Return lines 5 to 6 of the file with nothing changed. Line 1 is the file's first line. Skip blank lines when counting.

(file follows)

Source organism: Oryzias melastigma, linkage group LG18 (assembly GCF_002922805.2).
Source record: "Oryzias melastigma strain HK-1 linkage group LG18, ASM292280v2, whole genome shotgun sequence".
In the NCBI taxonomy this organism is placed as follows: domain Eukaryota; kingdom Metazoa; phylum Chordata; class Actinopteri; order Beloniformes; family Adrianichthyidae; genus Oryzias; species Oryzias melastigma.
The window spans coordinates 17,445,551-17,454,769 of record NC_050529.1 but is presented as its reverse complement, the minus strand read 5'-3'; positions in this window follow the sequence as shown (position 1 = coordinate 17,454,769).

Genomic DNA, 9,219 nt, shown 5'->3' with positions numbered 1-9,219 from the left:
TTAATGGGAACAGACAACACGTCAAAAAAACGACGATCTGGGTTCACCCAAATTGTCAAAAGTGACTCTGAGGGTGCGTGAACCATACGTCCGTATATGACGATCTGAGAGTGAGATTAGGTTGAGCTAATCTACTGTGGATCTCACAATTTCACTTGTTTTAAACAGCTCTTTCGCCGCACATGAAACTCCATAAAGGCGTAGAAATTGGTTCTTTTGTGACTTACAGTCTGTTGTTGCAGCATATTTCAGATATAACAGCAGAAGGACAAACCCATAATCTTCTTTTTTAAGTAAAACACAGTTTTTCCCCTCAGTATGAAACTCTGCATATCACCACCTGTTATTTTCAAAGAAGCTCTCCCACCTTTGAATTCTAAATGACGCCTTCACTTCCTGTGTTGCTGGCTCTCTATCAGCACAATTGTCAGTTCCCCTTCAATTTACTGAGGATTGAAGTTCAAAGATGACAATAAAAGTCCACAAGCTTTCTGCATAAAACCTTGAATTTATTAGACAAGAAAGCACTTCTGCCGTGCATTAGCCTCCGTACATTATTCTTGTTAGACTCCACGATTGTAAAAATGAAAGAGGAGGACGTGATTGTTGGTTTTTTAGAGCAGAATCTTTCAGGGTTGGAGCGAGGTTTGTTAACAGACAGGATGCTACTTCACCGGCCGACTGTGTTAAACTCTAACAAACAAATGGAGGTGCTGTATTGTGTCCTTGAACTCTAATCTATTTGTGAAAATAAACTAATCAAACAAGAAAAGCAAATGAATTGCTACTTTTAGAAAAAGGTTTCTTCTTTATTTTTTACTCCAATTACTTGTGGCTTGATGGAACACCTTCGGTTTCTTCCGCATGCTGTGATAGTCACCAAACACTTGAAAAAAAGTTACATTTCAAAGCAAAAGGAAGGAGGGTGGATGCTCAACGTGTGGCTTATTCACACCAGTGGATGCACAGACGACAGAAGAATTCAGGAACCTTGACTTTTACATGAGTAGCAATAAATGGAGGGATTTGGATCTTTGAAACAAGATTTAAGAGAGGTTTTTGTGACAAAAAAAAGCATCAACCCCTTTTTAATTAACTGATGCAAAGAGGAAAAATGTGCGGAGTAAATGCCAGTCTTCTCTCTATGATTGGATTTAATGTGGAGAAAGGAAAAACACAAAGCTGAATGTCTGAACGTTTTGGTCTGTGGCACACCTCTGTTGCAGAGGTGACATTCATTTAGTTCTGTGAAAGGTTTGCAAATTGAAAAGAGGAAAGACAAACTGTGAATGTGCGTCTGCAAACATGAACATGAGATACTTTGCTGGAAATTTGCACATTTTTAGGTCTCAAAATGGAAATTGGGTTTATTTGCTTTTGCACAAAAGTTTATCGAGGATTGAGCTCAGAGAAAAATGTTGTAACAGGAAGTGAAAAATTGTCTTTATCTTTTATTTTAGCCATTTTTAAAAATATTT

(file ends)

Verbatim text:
Genomic DNA, 9,219 nt, shown 5'->3' with positions numbered 1-9,219 from the left:
TTAATGGGAACAGACAACACGTCAAAAAAACGACGATCTGGGTTCACCCAAATTGTCAAAAGTGACTCTGAGGGTGCGTGAACCATACGTCCGTATATGACGATCTGAGAGTGAGATTAGGTTGAGCTAATCTACTGTGGATCTCACAATTTCACTTGTTTTAAACAGCTCTTTCGCCGCACATGAAACTCCATAAAGGCGTAGAAATTGGTTCTTTTGTGACTTACAGTCTGTTGTTGCAGCATATTTCAGATATAACAGCAGAAGGACAAACCCATAATCTTCTTTTTTAAGTAAAACACAGTTTTTCCCCTCAGTATGAAACTCTGCATATCACCACCTGTTATTTTCAAAGAAGCTCTCCCACCTTTGAATTCTAAATGACGCCTTCACTTCCTGTGTTGCTGGCTCTCTATCAGCACAATTGTCAGTTCCCCTTCAATTTACTGAGGATTGAAGTTCAAAGATGACAATAAAAGTCCACAAGCTTTCTGCATAAAACCTTGAATTTATTAGACAAGAAAGCACTTCTGCCGTGCATTAGCCTCCGTACATTATTCTTGTTAGACTCCACGATTGTAAAAATGAAAGAGGAGGACGTGATTGTTGGTTTTTTAGAGCAGAATCTTTCAGGGTTGGAGCGAGGTTTGTTAACAGACAGGATGCTACTTCACCGGCCGACTGTGTTAAACTCTAACAAACAAATGGAGGTGCTGTATTGTGTCCTTGAACTCTAATCTATTTGTGAAAATAAACTAATCAAACAAGAAAAGCAAATGAATTGCTACTTTTAGAAAAAGGTTTCTTCTTTATTTTTTACTCCAATTACTTGTGGCTTGATGGAACACCTTCGGTTTCTTCCGCATGCTGTGATAGTCACCAAACACTTGAAAAAAAGTTACATTTCAAAGCAAAAGGAAGGAGGGTGGATGCTCAACGTGTGGCTTATTCACACCAGTGGATGCACAGACGACAGAAGAATTCAGGAACCTTGACTTTTACATGAGTAGCAATAAATGGAGGGATTTGGATCTTTGAAACAAGATTTAAGAGAGGTTTTTGTGACAAAAAAAAGCATCAACCCCTTTTTAATTAACTGATGCAAAGAGGAAAAATGTGCGGAGTAAATGCCAGTCTTCTCTCTATGATTGGATTTAATGTGGAGAAAGGAAAAACACAAAGCTGAATGTCTGAACGTTTTGGTCTGTGGCACACCTCTGTTGCAGAGGTGACATTCATTTAGTTCTGTGAAAGGTTTGCAAATTGAAAAGAGGAAAGACAAACTGTGAATGTGCGTCTGCAAACATGAACATGAGATACTTTGCTGGAAATTTGCACATTTTTAGGTCTCAAAATGGAAATTGGGTTTATTTGCTTTTGCACAAAAGTTTATCGAGGATTGAGCTCAGAGAAAAATGTTGTAACAGGAAGTGAAAAATTGTCTTTATCTTTTATTTTAGCCATTTTTAAAAATATTT